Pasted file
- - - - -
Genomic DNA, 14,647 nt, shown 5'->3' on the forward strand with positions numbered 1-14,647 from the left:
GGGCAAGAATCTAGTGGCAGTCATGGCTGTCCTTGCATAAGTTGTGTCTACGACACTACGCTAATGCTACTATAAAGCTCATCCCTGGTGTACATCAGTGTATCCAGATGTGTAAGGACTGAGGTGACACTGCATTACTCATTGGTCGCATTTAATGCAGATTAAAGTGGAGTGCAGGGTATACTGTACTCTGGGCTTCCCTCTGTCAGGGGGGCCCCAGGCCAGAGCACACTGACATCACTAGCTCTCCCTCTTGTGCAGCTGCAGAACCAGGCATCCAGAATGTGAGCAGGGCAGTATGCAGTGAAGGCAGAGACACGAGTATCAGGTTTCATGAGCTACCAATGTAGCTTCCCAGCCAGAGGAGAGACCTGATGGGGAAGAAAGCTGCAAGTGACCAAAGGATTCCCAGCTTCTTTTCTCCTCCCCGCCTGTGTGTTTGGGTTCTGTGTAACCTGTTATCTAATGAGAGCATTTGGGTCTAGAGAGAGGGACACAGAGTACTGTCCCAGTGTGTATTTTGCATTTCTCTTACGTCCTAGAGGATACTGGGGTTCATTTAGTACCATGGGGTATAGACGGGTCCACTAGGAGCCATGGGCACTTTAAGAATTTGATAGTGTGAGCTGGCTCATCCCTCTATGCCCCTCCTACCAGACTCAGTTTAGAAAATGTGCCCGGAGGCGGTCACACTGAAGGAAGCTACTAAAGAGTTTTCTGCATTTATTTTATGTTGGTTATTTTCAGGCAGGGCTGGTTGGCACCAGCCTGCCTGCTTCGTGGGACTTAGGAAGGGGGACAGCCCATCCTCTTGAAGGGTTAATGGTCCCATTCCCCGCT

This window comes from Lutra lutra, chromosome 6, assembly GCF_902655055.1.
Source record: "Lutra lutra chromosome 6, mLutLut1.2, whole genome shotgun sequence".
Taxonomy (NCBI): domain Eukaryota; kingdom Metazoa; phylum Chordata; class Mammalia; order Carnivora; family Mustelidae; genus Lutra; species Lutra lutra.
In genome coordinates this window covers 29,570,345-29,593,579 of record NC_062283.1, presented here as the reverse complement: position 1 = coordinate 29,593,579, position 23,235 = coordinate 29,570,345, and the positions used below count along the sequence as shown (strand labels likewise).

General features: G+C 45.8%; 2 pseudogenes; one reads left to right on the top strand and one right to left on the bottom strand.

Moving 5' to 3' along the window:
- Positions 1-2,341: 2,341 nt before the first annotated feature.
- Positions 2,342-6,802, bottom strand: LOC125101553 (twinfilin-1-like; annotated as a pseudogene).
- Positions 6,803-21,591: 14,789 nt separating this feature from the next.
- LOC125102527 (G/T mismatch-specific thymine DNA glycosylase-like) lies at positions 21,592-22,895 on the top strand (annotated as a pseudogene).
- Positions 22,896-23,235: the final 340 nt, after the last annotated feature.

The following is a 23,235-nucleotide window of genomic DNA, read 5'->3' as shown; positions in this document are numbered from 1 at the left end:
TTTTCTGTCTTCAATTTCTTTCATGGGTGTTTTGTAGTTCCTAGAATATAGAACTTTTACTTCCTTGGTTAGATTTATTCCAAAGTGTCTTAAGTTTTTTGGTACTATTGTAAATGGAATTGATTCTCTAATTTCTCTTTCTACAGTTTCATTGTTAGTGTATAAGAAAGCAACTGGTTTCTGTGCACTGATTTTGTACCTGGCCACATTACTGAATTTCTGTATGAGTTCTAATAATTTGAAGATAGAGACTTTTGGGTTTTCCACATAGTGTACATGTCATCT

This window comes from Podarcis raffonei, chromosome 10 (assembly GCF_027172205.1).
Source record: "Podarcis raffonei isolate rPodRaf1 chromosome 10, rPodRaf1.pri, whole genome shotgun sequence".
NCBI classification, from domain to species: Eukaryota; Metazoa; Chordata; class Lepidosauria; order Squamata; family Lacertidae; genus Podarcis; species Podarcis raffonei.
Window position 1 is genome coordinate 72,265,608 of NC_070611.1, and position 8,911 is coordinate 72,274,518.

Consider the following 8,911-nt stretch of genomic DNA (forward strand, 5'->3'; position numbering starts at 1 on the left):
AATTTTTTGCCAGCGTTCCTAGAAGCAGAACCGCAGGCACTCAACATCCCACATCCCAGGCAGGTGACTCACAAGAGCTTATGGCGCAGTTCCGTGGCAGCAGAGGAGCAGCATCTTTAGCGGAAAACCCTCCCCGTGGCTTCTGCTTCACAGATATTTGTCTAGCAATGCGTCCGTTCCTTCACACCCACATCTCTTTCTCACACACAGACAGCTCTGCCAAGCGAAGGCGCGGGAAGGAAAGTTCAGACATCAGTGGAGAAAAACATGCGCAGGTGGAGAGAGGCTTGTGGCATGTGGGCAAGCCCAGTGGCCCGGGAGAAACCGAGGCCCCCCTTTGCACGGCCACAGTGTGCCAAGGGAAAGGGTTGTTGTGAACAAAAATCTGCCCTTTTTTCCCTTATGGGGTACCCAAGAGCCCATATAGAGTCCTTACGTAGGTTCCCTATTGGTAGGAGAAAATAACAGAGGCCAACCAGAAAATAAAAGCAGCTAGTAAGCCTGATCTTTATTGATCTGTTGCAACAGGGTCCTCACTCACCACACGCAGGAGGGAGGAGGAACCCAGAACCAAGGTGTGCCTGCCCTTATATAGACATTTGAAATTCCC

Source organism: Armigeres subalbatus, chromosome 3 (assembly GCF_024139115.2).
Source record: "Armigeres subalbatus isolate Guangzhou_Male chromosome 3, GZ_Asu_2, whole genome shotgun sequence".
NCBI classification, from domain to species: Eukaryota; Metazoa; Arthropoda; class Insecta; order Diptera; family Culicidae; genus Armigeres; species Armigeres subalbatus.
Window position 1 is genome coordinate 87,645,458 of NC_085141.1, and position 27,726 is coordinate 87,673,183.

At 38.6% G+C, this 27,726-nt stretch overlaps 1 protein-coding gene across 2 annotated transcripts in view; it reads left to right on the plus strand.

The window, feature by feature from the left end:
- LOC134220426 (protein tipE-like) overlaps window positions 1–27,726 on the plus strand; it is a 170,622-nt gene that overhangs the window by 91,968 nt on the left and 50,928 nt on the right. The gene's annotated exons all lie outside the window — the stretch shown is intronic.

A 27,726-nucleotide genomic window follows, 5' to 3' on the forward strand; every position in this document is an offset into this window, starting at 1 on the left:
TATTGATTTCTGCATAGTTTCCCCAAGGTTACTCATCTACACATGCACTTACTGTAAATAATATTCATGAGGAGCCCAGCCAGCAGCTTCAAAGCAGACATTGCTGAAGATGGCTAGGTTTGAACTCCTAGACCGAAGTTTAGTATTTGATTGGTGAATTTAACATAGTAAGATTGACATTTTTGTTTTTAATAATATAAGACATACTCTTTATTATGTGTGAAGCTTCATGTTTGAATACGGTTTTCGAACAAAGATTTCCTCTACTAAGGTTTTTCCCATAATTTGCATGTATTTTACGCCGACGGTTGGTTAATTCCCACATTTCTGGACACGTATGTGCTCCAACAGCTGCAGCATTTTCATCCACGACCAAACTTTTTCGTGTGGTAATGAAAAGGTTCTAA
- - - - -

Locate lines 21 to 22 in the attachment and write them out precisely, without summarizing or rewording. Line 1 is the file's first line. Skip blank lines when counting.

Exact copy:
AATTTTTTGCCAGCGTTCCTAGAAGCAGAACCGCAGGCACTCAACATCCCACATCCCAGGCAGGTGACTCACAAGAGCTTATGGCGCAGTTCCGTGGCAGCAGAGGAGCAGCATCTTTAGCGGAAAACCCTCCCCGTGGCTTCTGCTTCACAGATATTTGTCTAGCAATGCGTCCGTTCCTTCACACCCACATCTCTTTCTCACACACAGACAGCTCTGCCAAGCGAAGGCGCGGGAAGGAAAGTTCAGACATCAGTGGAGAAAAACATGCGCAGGTGGAGAGAGGCTTGTGGCATGTGGGCAAGCCCAGTGGCCCGGGAGAAACCGAGGCCCCCCTTTGCACGGCCACAGTGTGCCAAGGGAAAGGGTTGTTGTGAACAAAAATCTGCCCTTTTTTCCCTTATGGGGTACCCAAGAGCCCATATAGAGTCCTTACGTAGGTTCCCTATTGGTAGGAGAAAATAACAGAGGCCAACCAGAAAATAAAAGCAGCTAGTAAGCCTGATCTTTATTGATCTGTTGCAACAGGGTCCTCACTCACCACACGCAGGAGGGAGGAGGAACCCAGAACCAAGGTGTGCCTGCCCTTATATAGACATTTGAAATTCCC

Source organism: Armigeres subalbatus, chromosome 3 (assembly GCF_024139115.2).